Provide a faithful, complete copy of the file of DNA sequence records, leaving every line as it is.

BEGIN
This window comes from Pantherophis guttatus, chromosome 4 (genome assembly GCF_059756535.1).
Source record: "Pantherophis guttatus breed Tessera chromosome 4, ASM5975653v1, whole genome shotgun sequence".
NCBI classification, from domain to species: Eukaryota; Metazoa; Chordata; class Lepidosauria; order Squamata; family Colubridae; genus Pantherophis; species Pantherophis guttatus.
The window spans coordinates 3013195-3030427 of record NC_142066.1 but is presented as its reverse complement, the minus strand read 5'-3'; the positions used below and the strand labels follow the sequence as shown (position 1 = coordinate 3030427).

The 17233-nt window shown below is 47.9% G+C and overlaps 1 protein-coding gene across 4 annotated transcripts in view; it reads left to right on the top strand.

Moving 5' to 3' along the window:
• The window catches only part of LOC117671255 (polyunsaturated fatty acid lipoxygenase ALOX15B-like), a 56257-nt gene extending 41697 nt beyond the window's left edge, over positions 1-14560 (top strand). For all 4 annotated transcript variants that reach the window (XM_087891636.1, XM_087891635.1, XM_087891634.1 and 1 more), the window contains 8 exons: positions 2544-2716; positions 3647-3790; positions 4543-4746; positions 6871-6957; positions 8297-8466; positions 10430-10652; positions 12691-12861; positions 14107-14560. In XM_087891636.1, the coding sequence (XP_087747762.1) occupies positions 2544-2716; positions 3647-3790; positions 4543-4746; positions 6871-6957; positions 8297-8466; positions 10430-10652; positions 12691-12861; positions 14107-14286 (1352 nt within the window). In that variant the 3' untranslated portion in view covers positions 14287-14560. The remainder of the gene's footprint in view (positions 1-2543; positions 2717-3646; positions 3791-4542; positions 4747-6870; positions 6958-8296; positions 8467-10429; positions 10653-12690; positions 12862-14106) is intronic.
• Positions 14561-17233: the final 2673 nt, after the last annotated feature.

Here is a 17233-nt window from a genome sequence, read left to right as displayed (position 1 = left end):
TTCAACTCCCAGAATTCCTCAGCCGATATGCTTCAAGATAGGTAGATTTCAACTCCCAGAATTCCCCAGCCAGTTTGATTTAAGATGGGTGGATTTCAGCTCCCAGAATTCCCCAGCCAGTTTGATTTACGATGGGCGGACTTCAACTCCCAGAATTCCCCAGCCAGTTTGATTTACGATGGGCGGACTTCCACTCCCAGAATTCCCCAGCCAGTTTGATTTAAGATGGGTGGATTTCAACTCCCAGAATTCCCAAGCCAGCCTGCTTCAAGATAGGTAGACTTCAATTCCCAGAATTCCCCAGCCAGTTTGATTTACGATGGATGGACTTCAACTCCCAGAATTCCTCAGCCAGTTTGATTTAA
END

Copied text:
This window comes from Pantherophis guttatus, chromosome 4 (genome assembly GCF_059756535.1).
Source record: "Pantherophis guttatus breed Tessera chromosome 4, ASM5975653v1, whole genome shotgun sequence".
NCBI classification, from domain to species: Eukaryota; Metazoa; Chordata; class Lepidosauria; order Squamata; family Colubridae; genus Pantherophis; species Pantherophis guttatus.
The window spans coordinates 3013195-3030427 of record NC_142066.1 but is presented as its reverse complement, the minus strand read 5'-3'; the positions used below and the strand labels follow the sequence as shown (position 1 = coordinate 3030427).

The 17233-nt window shown below is 47.9% G+C and overlaps 1 protein-coding gene across 4 annotated transcripts in view; it reads left to right on the top strand.

Moving 5' to 3' along the window:
• The window catches only part of LOC117671255 (polyunsaturated fatty acid lipoxygenase ALOX15B-like), a 56257-nt gene extending 41697 nt beyond the window's left edge, over positions 1-14560 (top strand). For all 4 annotated transcript variants that reach the window (XM_087891636.1, XM_087891635.1, XM_087891634.1 and 1 more), the window contains 8 exons: positions 2544-2716; positions 3647-3790; positions 4543-4746; positions 6871-6957; positions 8297-8466; positions 10430-10652; positions 12691-12861; positions 14107-14560. In XM_087891636.1, the coding sequence (XP_087747762.1) occupies positions 2544-2716; positions 3647-3790; positions 4543-4746; positions 6871-6957; positions 8297-8466; positions 10430-10652; positions 12691-12861; positions 14107-14286 (1352 nt within the window). In that variant the 3' untranslated portion in view covers positions 14287-14560. The remainder of the gene's footprint in view (positions 1-2543; positions 2717-3646; positions 3791-4542; positions 4747-6870; positions 6958-8296; positions 8467-10429; positions 10653-12690; positions 12862-14106) is intronic.
• Positions 14561-17233: the final 2673 nt, after the last annotated feature.

Here is a 17233-nt window from a genome sequence, read left to right as displayed (position 1 = left end):
TTCAACTCCCAGAATTCCTCAGCCGATATGCTTCAAGATAGGTAGATTTCAACTCCCAGAATTCCCCAGCCAGTTTGATTTAAGATGGGTGGATTTCAGCTCCCAGAATTCCCCAGCCAGTTTGATTTACGATGGGCGGACTTCAACTCCCAGAATTCCCCAGCCAGTTTGATTTACGATGGGCGGACTTCCACTCCCAGAATTCCCCAGCCAGTTTGATTTAAGATGGGTGGATTTCAACTCCCAGAATTCCCAAGCCAGCCTGCTTCAAGATAGGTAGACTTCAATTCCCAGAATTCCCCAGCCAGTTTGATTTACGATGGATGGACTTCAACTCCCAGAATTCCTCAGCCAGTTTGATTTAA